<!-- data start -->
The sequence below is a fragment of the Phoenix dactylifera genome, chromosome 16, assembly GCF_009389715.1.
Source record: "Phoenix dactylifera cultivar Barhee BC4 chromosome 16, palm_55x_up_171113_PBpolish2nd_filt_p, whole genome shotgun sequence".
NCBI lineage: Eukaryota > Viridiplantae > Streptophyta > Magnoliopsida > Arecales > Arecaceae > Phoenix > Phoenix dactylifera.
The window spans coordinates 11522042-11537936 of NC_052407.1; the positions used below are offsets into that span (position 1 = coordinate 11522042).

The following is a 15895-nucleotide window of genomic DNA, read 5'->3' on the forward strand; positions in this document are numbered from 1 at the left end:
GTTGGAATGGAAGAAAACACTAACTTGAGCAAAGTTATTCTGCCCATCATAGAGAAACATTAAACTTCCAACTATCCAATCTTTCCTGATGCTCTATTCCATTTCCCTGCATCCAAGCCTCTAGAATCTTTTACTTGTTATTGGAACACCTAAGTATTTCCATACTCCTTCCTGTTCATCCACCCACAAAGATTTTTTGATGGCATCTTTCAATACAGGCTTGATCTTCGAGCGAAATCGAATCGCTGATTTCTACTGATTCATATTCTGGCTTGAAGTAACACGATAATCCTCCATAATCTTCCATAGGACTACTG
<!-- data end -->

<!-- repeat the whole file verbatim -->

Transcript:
The sequence below is a fragment of the Phoenix dactylifera genome, chromosome 16, assembly GCF_009389715.1.
Source record: "Phoenix dactylifera cultivar Barhee BC4 chromosome 16, palm_55x_up_171113_PBpolish2nd_filt_p, whole genome shotgun sequence".
NCBI lineage: Eukaryota > Viridiplantae > Streptophyta > Magnoliopsida > Arecales > Arecaceae > Phoenix > Phoenix dactylifera.
The window spans coordinates 11522042-11537936 of NC_052407.1; the positions used below are offsets into that span (position 1 = coordinate 11522042).

The following is a 15895-nucleotide window of genomic DNA, read 5'->3' on the forward strand; positions in this document are numbered from 1 at the left end:
GTTGGAATGGAAGAAAACACTAACTTGAGCAAAGTTATTCTGCCCATCATAGAGAAACATTAAACTTCCAACTATCCAATCTTTCCTGATGCTCTATTCCATTTCCCTGCATCCAAGCCTCTAGAATCTTTTACTTGTTATTGGAACACCTAAGTATTTCCATACTCCTTCCTGTTCATCCACCCACAAAGATTTTTTGATGGCATCTTTCAATACAGGCTTGATCTTCGAGCGAAATCGAATCGCTGATTTCTACTGATTCATATTCTGGCTTGAAGTAACACGATAATCCTCCATAATCTTCCATAGGACTACTG